Another aspect of South Africa’s paradigm shift is rebalancing the system so both investors and states have obligations. South Africa notes that the current human rights law and investment law frameworks impose obligations on states only, ignoring “the current global economic order in which corporations hold a greater power of influence over people’s lives without the need for being accountable for their actions; at least, not by formal means.” Arguments for both states and investors to have obligations at the international level are as old as investment treaties. As the very first investment treaties were discussed in the 1960s, the World Bank was asked if it would take over negotiations for a substantive multilateral treaty. Aron Broches responded for the World Bank: “I said that we wouldn’t do it, because the code was a one-sided document limited to the protection of foreign property and the obligations of the host countries. If we were to take it over, we would have to look at the other side, namely the obligations of investors” (Broches Oral History, May 1984). Negotiators carefully balanced obligations on investors and states in the UN Code on Transnational Corporations between 1972 and 1988, before those negotiations were shut down by the US and UK. Is the contemporary political climate more auspicious for agreeing binding legal obligations for investors? South Africa’s submission makes its position clear — both investors and states should have binding obligations — and here again mentions multiple means through which this goal could be achieved, suggesting that many investor obligations could be added directly into treaties while also expressing support for the UN Treaty on Business and Human Rights.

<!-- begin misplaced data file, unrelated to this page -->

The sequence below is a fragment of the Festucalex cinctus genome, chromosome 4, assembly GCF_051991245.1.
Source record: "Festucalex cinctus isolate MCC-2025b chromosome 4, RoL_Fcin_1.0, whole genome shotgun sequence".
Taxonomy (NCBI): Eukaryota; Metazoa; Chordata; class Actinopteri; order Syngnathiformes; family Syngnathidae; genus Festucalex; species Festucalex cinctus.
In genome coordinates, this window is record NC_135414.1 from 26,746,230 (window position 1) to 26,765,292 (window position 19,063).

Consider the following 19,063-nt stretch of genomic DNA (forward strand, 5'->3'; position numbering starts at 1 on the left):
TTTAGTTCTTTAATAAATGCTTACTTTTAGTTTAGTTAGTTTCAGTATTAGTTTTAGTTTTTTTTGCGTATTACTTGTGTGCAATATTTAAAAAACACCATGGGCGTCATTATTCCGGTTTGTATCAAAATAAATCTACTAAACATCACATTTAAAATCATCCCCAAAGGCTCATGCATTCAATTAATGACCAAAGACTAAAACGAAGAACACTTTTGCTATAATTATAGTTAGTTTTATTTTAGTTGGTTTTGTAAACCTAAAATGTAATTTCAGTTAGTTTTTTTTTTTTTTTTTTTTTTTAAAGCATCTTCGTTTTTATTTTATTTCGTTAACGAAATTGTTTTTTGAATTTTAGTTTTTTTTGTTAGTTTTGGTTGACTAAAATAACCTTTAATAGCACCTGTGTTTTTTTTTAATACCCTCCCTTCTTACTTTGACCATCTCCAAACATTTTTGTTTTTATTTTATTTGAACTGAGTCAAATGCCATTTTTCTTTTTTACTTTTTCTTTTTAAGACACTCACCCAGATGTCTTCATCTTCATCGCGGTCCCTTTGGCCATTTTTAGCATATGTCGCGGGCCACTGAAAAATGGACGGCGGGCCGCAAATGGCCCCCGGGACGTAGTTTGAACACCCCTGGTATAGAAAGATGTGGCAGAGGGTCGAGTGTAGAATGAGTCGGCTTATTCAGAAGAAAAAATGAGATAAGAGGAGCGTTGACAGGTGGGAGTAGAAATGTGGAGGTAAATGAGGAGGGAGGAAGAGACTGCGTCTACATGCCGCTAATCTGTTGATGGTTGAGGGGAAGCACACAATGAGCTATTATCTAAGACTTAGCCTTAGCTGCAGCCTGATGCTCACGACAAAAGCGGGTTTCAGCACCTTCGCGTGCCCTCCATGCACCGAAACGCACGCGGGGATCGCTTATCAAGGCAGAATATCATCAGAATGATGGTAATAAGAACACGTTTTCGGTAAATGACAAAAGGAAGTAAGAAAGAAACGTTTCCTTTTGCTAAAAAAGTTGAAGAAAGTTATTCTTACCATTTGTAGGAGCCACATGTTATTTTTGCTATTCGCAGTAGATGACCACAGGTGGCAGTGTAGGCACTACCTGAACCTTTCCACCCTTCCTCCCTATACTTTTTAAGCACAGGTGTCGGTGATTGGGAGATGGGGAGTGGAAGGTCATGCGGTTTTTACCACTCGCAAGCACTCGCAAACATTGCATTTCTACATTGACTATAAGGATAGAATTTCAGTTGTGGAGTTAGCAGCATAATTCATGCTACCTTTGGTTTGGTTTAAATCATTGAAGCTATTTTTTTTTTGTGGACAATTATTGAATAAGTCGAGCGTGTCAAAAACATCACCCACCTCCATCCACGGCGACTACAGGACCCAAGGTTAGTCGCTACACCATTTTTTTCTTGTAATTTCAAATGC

1. Concrete Reform Proposals Within and Beyond UNCITRAL

South Africa makes clear that in its view, procedural reform is not enough. A wider agenda that includes substantive issues is needed. That said, procedural reforms are part of a broader package of reforming the whole system, so South Africa has engaged earnestly with proposed procedural reforms, including the MIC. The 31 possible reform solutions listed in their submission are wide-ranging; some go beyond procedural reform, while others would be compatible with structural reforms. 

a.  Advocating for Substantive Reforms